First Right of Refusal is contractual clause that provides a “right” to a specific party. The “right holder” is granted an option to take action when an event is triggered. What the right holder has the first right to depends on the transaction, but in many cases it is the right to purchase an asset first before other potential buyers.
First Right of Refusals are used in contracts for both commercial real estate
and business assets including patents, stock of the company, sensitive documents, etc. These agreements are legally binding and provide the parameters which the parties must abide by and the right
may be passed to heirs, assignees, and administrators.
Due to the various forms and language included in these agreements careful attention should be used when entering a business transaction that involves a First Right of Refusal.
When a business owner decides to sell their company, if there is a previous
agreement that includes a First Right of Refusal clause, then the right holder must be provided the opportunity to match any offers the seller receives. The First Right of Refusal clause comes into
effect when an offer has been provided that the business owner would like to act upon.
The right holder has the option to sit back and wait while the potential buyer
and seller hammer out the details. When a final offer has been negotiated, the right holder can then step in and offer to meet the conditions of purchase or let the transaction
On the surface this may seem an acceptable arrangement. However, depending on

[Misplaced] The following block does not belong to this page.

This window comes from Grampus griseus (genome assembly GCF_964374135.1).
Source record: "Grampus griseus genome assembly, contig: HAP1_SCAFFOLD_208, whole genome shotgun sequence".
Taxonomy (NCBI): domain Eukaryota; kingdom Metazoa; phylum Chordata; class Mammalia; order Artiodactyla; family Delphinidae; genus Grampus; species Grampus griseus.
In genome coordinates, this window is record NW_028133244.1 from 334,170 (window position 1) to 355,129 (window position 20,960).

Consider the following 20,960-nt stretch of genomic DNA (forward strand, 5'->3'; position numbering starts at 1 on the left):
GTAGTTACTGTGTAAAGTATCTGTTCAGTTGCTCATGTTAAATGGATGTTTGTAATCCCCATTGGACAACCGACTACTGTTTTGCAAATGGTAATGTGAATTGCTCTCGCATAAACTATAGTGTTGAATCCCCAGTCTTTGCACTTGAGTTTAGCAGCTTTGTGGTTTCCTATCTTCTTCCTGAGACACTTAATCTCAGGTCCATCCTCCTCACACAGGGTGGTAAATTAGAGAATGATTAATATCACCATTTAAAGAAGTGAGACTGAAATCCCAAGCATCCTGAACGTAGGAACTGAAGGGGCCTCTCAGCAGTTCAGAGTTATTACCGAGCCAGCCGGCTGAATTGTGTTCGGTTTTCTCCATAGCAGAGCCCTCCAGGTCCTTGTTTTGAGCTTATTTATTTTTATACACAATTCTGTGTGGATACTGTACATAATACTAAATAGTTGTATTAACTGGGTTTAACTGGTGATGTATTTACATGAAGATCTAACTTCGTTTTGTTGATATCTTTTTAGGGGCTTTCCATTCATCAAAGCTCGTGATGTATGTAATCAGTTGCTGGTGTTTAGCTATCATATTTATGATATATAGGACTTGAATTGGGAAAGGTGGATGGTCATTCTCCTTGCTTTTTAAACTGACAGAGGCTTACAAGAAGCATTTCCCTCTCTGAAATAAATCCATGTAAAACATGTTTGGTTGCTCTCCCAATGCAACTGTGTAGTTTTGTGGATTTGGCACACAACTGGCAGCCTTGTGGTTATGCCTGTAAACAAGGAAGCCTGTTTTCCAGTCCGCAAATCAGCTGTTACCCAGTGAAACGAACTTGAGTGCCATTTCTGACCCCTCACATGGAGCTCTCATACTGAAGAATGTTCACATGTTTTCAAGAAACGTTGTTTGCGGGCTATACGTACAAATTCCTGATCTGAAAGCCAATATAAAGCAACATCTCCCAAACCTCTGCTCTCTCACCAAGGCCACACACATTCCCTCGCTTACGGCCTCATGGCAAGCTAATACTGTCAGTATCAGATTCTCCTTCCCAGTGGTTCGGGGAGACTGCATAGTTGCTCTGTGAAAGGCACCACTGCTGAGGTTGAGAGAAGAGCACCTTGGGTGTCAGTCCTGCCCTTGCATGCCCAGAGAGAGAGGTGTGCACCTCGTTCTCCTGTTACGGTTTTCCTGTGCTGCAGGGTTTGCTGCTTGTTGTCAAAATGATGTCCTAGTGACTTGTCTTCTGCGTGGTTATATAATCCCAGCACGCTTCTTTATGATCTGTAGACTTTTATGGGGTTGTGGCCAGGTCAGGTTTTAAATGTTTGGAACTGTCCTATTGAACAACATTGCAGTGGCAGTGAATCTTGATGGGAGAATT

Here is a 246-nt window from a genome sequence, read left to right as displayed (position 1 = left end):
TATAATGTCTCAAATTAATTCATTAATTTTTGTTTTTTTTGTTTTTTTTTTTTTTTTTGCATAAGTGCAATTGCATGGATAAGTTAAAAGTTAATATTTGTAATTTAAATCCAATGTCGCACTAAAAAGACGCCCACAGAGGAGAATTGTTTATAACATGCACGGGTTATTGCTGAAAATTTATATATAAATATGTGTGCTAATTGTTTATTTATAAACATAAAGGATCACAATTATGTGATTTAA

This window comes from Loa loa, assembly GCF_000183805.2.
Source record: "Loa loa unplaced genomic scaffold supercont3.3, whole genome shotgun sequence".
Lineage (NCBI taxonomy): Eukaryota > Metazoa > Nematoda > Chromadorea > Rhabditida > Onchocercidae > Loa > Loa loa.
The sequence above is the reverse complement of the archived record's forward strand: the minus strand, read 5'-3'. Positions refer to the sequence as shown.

the language in the contract, the right holder may delay the process aggravating the potential buyer to the point they walk away. The right holder may have moved and cannot be located in an
acceptable time period, or may decide to neither respond nor waive their right.
A buyer must consider carefully a deal that includes the uncertainty of a right holder. Negotiations can be lengthy, expensive, and include attorneys, accountants, appraisals, business valuations, etc. Knowing that the deal may be stripped away from them may dampen a buyer’s desire to even start the process. It may also hinder a funding source from making a commitment to fund the transaction.
Business owners should be aware that when investors, lien holders, or
franchisors hold a First Right of Refusal they may also have access to the company’s financial statements and sensitive information. This provides a disadvantage to the company’s stockholders who want to sell the business at its maximum
If the potential buyer provides a low ball offer, the right holder who has access to the company’s data, may seize upon this opportunity to acquire the firm at below market value. The right holder only is only responsible for matching an offer and is not obligated to get into a bidding war that will drive the price higher.
Contracts containing First Right of Refusal clauses should be carefully negotiated.
1. A transaction may be legally invalidated if a seller attempts to circumvent a First Right of Refusal. Make sure you get legal advice.
2. Before revealing the First Right of Refusal some sellers will first negotiate the best deal possible. This might be advantageous to the seller, but the buyer and banker may not like the results.
3. This type of agreement can be used in franchises so that the Franchisor can control who is using their brand. Franchise Agreements containing this clause can stop the seller from completing a transaction with someone of the seller prefers.
4. Confidentiality agreements and non disclosure statements that potential buyer require, may provide challenges to the seller who has an obligation to disclose to the right holder.
5. To stop the right holder from obtaining the asset at a below market value, the seller may demand a higher purchase price from the potential buyer. A take it or leave it type of scenario.
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